During more than three decades working in journalism, I’ve never heard of a Canadian journalist hacking telephones or paying police for tips for news stories.
Certainly, sources within the police do sometimes reveal information to journalists that the powers-that-be intended to be kept from the public. The journalist-source relationship is a critical one and good journalists cultivate sources willing to provide information in the public interest.
We saw an example of that this week when CBC News reported that unnamed police sources told CBC that Toronto Mayor Rob Ford swore at 911 dispatchers and made derogatory comments to female operators, including calling them “bitches” when he called for emergency police assistance after a camera crew from the comedy show This Hour Has 22 Minutes ambushed him outside his Etobicoke home.
In a written statement released later, Ford admitted he used the “f-word” in frustration while speaking to the 911 dispatcher. But he denied making derogatory comments to the operator.
I am confident in stating you can be certain that no cash changed hands between police and journalists in bringing the disputed reports of the mayor’s behaviour to public light.
And while there’s a strong case to be made that 911 call tapes — deemed by police to be private and confidential — should be made public to resolve the discrepancy between the mayor’s statement and the CBC’s reports, I’m just as confident no journalist would resort to any sort of hacking to uncover this truth.
Such unethical practices just don’t happen here.
But given the recent revelations of the illegal, unethical shenanigans in British tabloid journalism that led to the closing in July of Rupert Murdoch’s News of the World, I’m not so confident all readers understand that.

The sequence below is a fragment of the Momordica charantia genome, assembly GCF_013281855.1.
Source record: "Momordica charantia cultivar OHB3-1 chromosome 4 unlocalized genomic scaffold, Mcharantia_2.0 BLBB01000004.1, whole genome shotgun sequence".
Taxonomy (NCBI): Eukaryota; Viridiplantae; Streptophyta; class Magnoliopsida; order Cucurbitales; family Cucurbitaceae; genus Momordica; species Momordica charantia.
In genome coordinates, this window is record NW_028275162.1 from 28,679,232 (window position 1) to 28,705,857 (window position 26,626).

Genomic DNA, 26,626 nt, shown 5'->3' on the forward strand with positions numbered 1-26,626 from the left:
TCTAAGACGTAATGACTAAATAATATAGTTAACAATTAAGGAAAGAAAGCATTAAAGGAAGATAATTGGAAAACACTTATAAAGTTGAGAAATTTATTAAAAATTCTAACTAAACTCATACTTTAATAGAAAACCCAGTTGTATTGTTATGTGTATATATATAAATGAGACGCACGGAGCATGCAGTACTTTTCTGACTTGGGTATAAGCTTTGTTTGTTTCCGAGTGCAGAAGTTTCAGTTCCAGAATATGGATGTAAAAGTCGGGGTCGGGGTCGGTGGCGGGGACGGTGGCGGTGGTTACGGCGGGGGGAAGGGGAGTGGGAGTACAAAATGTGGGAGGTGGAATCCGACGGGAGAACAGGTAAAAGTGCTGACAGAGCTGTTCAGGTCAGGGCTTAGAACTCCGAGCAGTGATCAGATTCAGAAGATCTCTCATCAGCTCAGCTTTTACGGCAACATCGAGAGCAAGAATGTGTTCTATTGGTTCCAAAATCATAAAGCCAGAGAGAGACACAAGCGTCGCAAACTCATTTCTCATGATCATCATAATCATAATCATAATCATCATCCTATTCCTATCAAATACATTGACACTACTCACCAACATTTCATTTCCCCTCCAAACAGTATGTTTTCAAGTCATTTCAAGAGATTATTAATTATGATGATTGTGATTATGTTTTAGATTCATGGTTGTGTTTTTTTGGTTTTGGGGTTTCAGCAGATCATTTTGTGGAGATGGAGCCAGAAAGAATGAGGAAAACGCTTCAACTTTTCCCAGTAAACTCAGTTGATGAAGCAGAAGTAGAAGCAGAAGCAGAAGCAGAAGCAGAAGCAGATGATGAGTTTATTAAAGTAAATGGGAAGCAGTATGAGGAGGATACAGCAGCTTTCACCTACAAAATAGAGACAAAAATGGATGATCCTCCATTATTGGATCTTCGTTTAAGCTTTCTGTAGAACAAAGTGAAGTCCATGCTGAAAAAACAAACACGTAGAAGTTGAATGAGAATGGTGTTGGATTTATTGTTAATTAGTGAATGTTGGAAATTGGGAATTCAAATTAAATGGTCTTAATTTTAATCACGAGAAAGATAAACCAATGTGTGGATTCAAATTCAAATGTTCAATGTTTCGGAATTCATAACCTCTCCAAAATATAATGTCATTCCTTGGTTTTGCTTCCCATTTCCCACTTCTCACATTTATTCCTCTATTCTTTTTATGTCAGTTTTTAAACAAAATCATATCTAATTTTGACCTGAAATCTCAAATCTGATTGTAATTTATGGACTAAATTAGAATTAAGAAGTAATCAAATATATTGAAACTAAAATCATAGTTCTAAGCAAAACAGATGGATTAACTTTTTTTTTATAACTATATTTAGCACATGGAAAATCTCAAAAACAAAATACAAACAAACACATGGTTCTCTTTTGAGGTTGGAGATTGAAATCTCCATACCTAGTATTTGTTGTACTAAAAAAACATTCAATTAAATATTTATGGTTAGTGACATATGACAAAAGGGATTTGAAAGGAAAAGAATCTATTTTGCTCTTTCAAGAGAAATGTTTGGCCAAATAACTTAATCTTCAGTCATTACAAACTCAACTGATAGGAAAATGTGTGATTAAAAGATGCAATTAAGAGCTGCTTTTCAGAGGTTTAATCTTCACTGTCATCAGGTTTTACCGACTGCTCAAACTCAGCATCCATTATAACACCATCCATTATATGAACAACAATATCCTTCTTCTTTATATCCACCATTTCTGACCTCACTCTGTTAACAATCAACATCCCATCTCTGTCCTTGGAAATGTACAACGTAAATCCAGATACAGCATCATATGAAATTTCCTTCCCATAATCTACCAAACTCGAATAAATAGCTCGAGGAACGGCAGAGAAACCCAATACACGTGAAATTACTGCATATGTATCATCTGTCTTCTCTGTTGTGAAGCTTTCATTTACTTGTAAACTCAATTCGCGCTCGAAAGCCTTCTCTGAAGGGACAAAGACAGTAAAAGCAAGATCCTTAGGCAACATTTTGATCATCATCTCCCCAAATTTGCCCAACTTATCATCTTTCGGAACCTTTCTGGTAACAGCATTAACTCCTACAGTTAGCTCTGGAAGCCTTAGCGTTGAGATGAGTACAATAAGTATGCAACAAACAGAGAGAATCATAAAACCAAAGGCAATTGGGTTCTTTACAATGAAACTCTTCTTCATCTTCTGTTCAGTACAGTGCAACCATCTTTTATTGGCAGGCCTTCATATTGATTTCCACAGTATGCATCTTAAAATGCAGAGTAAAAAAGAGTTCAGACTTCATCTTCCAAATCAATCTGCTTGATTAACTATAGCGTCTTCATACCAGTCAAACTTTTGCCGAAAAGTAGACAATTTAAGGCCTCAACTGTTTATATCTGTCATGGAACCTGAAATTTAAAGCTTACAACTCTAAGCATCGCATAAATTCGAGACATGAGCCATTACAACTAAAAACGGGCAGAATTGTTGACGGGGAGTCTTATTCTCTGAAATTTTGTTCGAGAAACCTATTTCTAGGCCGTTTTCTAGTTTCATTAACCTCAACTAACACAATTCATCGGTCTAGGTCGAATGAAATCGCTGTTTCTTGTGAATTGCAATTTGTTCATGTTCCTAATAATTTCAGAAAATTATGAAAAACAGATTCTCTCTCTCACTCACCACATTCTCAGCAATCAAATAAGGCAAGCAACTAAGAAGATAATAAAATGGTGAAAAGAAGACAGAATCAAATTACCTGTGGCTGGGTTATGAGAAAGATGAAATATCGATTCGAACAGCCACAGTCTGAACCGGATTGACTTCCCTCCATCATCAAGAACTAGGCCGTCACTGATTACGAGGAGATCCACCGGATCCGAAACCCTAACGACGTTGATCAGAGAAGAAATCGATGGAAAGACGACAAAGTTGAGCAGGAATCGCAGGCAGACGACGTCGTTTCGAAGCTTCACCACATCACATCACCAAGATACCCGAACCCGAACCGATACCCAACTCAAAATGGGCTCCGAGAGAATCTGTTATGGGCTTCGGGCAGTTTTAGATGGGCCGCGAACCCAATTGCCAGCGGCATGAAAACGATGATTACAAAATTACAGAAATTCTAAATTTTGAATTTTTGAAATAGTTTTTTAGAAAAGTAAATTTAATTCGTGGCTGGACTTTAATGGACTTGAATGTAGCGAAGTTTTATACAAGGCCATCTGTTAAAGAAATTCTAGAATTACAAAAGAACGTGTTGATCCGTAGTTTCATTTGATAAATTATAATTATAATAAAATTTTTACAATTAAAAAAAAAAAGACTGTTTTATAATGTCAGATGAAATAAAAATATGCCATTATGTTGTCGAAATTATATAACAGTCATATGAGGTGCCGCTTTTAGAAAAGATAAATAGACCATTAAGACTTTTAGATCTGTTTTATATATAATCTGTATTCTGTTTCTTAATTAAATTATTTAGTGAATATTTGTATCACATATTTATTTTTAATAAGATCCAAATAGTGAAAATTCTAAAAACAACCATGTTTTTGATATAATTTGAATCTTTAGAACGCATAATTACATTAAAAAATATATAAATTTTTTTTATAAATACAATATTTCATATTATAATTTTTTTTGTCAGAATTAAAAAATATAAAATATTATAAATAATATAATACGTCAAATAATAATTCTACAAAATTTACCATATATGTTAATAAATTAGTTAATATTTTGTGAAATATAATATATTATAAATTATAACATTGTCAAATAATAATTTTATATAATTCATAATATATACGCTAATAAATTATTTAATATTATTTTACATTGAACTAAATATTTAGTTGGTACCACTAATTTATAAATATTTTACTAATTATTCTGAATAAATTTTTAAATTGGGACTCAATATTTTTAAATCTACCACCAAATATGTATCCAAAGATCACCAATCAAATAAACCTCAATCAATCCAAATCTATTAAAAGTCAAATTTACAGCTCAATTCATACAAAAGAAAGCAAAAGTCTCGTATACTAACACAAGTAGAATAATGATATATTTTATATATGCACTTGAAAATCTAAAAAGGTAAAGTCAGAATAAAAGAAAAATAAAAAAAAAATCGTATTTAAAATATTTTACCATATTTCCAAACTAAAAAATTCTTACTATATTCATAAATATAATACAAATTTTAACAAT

According to a poll released last week, 40 per cent of Canadians believe that Canadian media use tactics such as phone-hacking and paying police for tips in pursuit of stories.
The Ipsos Reid poll, conducted for the Canadian Journalism Foundation, suggests that the credibility of Canadian journalism has taken a hit in the fallout of what’s now billed as Britain’s “Hacker-gate.”
“What happened in Britain has reinforced the view that journalism has gone too far,” John Honderich, chair of Torstar’s board of directors, said last week during a CJF public forum about post-News of the World calls for journalists to be held to greater account for mistakes and misdeeds.
Honderich, who has been a journalist somewhat longer than I have, started out as a reporter and has also been editor-in-chief and publisher of the Star. He told the forum that during his “entire career” he has never encountered evidence of Canadian journalists using tactics like hacking and paying sources for information.
Still, he said, “The public obviously believes it is happening.” And this should concern us all.
“To me, the underlying issue is there is a crisis of confidence in journalism,” Honderich said.
Certainly the professional standards of journalists seem to be of some concern for the public that journalism serves.
The CJF poll also found that 56 per cent of Canadians believe that Canadian journalists who work for a newspaper, television or radio outlet should be accredited by some form of industry-wide standards body.
A vigorous debate about accreditation of journalists is now playing out across Canada. It is rooted in Quebec, where a report before the province’s culture minister recommends a distinct professional status for journalists that would bind journalists to a code of ethics. The proposal has generally been slammed within English Canada as a threat to press freedom.
“We are not talking about licensing reporters. We are asking the state to give us self-regulation with more teeth,” Brian Myles, president of the Fédération professionnelle des journalistes du Québec, told the CJF forum. “Certification would be maintained by observing the code of ethics.”
I have no problem with the idea that journalists should be held to account for ethical standards through self-regulation. But I’m uncomfortable with the idea of journalists involving the state in any way.
Still, while the immoral “anything for a story” excesses of British journalism have never been the Canadian way, clearly Canadian journalists can’t ignore this growing global debate about professional standards and self-regulation.
As CJF chair Robert Lewis said last week, “the Murdoch excesses have unfairly tainted the whole business. Journalists need to redouble their commitment to accountability and transparency.”
This column was originally published in The Toronto Star on Oct. 29, 2011.